Title III Part A
P382B080007 – City College of San Francisco
With the requested funds, City College of San Francisco (CCSF) will create the Asian/Pacific Islander STEM Achievement Program (ASAP), designed to increase the number of degrees and transfers for disadvantaged Asian/Pacific Islander and other underserved students in the disciplines of science, technology, engineering, and mathematics (STEM).
Founded in 1935, CCSF is among the oldest and largest community colleges in the nation, enrolling roughly 100,000 students and provides educational access and opportunity to an extremely diverse student population, including over 18,000 (38 percent) Asian and Pacific Islander students each year.
A close examination of Asian and Pacific Islander students at CCSF reveals a complex and heterogeneous picture, with many students struggling in the critical areas of science, technology, engineering, and mathematics. Education in STEM is a crucial component of the K-16 pathway, preparing students to compete in one of the most important sectors of the global economy.
Unfortunately, challenges such as under-preparedness for college coursework, lack of financial resources, responsibilities outside of school, and difficulties in mastering mathematics inhibit the success of Asian/Pacific Islander and other disadvantaged students in these key disciplines.
In September 2007, CCSF launched a series of investigations to improve the participation and academic outcomes of disadvantaged, underrepresented students in STEM disciplines. This comprehensive, nine-month long effort has shaped the Asian/Pacific Islander STEM Achievement Program, which will build on proven, successful models; leverage existing infrastructure and programs; and respond to the specific needs of CCSF’s disadvantaged students, as articulated by the data and the students themselves. ASAP will employ three key strategies in order to achieve its goal:
Each of the three strategies lead to increased STEM degrees and transfers by 10 percent.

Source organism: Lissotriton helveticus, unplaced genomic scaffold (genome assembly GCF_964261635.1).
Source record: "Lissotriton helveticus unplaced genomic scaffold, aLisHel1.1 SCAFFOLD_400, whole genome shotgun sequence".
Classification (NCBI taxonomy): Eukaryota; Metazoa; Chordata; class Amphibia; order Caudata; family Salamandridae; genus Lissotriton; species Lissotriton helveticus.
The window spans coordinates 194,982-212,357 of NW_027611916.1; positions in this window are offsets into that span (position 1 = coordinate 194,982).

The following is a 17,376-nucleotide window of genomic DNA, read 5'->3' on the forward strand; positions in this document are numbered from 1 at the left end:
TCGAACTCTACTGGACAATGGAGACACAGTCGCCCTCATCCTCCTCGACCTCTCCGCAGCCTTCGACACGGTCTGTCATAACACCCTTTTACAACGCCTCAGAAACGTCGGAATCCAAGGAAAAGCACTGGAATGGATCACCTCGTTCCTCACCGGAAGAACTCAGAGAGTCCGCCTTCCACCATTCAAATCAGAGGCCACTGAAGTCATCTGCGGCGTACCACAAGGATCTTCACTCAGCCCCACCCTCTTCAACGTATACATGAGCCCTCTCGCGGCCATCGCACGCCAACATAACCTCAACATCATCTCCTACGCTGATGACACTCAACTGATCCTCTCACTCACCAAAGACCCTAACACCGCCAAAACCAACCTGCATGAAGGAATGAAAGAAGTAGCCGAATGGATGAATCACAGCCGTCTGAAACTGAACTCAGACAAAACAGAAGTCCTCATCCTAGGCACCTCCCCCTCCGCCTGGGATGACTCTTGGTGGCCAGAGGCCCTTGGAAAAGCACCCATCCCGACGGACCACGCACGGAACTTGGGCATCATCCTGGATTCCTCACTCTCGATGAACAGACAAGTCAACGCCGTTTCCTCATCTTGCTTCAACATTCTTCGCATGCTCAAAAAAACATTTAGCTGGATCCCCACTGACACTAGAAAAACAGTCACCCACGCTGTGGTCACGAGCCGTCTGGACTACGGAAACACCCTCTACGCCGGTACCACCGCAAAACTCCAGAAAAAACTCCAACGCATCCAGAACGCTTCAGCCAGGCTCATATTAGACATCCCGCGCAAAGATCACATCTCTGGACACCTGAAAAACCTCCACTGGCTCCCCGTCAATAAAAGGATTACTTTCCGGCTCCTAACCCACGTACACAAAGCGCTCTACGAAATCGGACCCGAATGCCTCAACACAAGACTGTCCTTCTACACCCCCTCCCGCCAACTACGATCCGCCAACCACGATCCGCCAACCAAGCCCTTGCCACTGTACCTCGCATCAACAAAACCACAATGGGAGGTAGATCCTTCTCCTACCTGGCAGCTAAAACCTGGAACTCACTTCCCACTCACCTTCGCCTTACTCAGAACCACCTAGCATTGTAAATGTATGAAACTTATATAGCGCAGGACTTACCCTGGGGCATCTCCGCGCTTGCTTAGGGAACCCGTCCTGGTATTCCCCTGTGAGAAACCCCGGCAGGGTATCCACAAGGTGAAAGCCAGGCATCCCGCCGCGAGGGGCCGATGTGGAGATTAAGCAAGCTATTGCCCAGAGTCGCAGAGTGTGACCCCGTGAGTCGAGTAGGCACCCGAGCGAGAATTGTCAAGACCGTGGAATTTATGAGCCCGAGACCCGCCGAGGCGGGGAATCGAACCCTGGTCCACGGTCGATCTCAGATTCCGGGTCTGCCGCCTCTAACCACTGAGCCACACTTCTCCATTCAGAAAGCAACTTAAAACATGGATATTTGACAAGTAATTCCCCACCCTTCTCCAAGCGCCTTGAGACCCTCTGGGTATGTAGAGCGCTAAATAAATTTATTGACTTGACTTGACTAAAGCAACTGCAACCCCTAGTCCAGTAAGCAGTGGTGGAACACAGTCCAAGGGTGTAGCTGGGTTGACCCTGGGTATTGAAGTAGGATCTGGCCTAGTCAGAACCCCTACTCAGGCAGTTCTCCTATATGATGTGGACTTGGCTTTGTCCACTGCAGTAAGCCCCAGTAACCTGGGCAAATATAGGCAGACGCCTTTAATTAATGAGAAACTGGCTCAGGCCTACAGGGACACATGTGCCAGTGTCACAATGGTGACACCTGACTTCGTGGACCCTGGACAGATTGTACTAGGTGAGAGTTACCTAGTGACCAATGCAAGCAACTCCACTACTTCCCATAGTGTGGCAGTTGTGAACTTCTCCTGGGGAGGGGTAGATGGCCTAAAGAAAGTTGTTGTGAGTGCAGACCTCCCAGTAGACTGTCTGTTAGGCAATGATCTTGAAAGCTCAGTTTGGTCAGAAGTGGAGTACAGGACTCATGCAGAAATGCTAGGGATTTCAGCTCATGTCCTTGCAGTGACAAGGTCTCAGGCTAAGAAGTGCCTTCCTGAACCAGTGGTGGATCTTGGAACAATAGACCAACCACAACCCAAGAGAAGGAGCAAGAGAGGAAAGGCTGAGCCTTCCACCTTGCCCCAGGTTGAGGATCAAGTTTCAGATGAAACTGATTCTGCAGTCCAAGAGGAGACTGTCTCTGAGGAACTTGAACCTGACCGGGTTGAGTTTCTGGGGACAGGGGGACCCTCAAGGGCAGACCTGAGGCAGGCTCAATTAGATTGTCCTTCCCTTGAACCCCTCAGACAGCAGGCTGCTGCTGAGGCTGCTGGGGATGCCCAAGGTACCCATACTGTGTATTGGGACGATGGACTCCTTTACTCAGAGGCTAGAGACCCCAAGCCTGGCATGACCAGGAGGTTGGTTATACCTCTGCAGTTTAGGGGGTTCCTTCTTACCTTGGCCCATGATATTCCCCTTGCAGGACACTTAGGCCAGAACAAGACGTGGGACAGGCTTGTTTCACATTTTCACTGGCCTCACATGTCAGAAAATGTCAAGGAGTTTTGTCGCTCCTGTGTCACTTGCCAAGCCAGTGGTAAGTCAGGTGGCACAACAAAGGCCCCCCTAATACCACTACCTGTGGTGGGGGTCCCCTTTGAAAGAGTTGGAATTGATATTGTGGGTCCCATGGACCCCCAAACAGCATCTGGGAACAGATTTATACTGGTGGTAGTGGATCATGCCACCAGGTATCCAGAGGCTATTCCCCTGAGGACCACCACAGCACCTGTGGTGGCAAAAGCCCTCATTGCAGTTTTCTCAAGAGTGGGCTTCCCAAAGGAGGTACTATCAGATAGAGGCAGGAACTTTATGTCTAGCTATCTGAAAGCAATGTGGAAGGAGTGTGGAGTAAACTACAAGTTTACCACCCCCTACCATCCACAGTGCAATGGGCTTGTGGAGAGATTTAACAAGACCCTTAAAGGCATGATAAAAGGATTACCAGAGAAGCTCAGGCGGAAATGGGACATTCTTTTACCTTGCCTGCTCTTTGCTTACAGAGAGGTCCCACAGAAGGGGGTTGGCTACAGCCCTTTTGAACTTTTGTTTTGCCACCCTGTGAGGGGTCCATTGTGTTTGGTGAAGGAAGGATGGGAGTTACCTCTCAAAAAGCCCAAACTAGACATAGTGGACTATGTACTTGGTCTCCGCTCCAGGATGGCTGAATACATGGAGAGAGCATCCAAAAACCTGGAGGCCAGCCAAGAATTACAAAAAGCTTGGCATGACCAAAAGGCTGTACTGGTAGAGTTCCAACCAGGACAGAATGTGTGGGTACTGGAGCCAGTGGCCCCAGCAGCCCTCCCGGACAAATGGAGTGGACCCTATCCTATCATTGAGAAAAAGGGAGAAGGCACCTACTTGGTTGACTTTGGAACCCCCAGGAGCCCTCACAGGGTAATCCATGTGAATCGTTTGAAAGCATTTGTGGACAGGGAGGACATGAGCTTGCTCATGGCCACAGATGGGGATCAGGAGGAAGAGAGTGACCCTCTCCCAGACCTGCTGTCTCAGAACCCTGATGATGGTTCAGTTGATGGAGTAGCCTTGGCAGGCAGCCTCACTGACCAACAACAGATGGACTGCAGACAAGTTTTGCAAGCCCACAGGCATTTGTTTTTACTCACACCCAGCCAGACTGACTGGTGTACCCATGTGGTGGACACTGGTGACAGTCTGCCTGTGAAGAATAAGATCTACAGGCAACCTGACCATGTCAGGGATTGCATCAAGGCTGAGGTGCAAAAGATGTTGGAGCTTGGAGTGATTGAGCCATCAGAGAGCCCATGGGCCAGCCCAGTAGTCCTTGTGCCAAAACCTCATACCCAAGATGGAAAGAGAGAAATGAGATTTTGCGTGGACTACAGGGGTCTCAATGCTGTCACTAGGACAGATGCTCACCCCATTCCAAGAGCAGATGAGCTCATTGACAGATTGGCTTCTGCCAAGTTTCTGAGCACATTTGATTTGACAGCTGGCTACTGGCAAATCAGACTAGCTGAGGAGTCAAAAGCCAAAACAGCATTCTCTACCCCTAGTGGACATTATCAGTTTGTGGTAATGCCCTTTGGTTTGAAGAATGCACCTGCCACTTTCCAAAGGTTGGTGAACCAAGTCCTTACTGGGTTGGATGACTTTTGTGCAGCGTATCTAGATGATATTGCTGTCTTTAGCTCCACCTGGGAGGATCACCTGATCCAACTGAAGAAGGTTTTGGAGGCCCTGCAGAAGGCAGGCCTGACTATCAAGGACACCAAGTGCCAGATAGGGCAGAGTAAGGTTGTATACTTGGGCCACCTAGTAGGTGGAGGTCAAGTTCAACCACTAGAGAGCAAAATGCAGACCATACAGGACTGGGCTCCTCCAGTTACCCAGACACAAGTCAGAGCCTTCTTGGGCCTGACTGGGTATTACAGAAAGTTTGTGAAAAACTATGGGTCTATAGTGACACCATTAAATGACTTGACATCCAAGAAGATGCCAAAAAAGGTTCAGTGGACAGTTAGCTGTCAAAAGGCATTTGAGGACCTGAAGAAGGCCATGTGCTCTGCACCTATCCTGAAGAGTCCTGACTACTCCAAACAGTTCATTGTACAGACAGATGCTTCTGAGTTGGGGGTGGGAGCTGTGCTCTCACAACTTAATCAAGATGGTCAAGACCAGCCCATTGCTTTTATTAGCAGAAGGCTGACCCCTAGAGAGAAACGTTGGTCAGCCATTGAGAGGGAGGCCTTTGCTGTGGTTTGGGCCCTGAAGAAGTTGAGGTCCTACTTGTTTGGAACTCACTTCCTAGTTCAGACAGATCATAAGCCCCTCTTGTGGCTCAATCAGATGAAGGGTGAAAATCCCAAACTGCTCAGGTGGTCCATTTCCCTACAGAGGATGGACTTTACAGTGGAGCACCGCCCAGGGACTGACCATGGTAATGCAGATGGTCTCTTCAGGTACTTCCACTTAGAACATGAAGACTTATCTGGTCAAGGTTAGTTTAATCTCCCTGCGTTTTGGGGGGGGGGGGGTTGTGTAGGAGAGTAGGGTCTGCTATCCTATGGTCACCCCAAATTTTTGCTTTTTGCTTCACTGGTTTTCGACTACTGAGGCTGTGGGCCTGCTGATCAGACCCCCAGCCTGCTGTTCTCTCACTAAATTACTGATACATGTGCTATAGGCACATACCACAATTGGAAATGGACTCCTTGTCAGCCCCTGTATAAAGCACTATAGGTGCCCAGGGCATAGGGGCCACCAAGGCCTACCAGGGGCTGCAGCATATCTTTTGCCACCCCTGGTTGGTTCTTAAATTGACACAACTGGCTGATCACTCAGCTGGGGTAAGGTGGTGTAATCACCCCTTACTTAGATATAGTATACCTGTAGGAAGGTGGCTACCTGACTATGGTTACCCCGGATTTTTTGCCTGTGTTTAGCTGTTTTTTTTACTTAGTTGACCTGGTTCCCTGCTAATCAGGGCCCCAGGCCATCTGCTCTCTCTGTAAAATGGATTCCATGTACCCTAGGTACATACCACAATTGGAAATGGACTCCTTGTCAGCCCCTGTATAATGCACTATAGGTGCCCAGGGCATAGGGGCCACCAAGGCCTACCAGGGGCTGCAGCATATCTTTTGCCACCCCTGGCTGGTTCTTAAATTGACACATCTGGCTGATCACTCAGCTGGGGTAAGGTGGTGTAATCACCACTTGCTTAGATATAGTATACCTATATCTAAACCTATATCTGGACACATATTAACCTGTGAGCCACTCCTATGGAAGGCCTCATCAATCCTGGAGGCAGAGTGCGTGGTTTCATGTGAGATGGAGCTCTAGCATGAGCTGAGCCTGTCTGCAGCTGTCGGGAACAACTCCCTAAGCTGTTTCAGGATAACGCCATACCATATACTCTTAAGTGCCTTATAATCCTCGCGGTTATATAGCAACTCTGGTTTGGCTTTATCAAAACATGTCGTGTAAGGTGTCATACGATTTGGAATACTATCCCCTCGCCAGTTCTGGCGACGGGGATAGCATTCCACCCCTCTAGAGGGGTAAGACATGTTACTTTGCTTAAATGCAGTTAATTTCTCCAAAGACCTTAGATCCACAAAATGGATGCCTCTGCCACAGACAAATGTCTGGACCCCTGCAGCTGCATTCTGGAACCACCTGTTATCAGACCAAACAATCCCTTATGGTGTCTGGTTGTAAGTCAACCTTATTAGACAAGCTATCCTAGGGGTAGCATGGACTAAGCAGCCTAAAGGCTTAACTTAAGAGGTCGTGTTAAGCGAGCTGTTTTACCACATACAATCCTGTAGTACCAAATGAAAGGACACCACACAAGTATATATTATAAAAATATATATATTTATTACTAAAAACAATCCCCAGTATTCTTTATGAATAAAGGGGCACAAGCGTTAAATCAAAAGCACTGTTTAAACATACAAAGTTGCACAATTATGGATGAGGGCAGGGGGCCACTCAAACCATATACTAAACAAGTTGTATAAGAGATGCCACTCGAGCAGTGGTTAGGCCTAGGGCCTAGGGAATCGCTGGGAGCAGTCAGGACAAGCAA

P382B080004 – Seattle Community Colleges
Performance Period: October 2008 to September 2010 - South Seattle Community College, Seattle, Washington, a public community college serving the southwest area of Seattle will implement a two-year project to improve the retention, transfer and graduation rates of under-served Asian Pacific Islander (API) community colleges.
Activity One: Improve API Freshman Experiences - A culturally relevant, family oriented student success orientation for API students and their families will improve first- year retention rates by providing students with success strategies and their families with support strategies. Students will then enter clustered learning communities to improve progression through remedial, developmental coursework.
Activity Two: Increase API English as Secondary Language (ESL) Transition Rates to College Courses – ESL instructors will learn how to teach ESL students to transition to college courses and new courses will be developed to this same end.
Activity Three: Improve API retention rates – A Virtual API Resource Center will become an electronic hub for collecting and distributing API retention best practices to other API-serving institutions and the higher education community. Service learning courses and faculty development will also be used to improve retention rates. The University of Maryland is a four-year public research university that has attained eligibility as an Asian American Native American Pacific Islander serving institution. It has 2,896 full-time faculty and 856 part-time faculty. P382B080001 – Foothill – De Anza Community College District Guam Community College (GCC), a two-year public higher education institution, is a multi-cultural, multi-ethnic career and technical educational institution created by Public Law 14-77 in 1977. Guam Community College, Guam’s only community college, is accredited by the Accrediting Commission for Community and Junior Colleges, Western Association of Schools and Colleges through spring 2012. Guam Community College’s grant proposal is to affect student enrollment, retention, and graduation by students’ use of a permanent concrete Learning Resource Center (LRC) building outfitted to withstand Guam’s volatile weather environment (e.g., typhoons). The construction of an LRC building will improve academic quality and student learning outcomes by having learning resource materials continuously accessible and at a level (quantity) comparable with peer colleges (College & Research Libraries News, Association of College & Research Libraries, March 2000, Vol.61 No. 3). Data reveals that Windward Community College, a peer college, has a larger number of print materials (49,004) compared to GCC’s LRC (23,275) to support the students’ educational services. GCC’s primary population is 92 percent Asian and Pacific Islanders (Spring 2008) – of students in GCC’s programs of study (e.g., transportation, health science, information technology, etc.). The student profile for postsecondary full-time enrollment is 403 (151 males and 252 females); Asian/Pacific Islander (360); non-alien resident (18); white (12); African American (6); Other (6); and Hispanic (1), respectively. The target population will benefit since this project will have continuous access to the LRC building with a wide number of learning resource materials (books, magazines, reference materials, etc.). This project will serve approximately 15,000 secondary and postsecondary students, community, faculty, staff and administrators.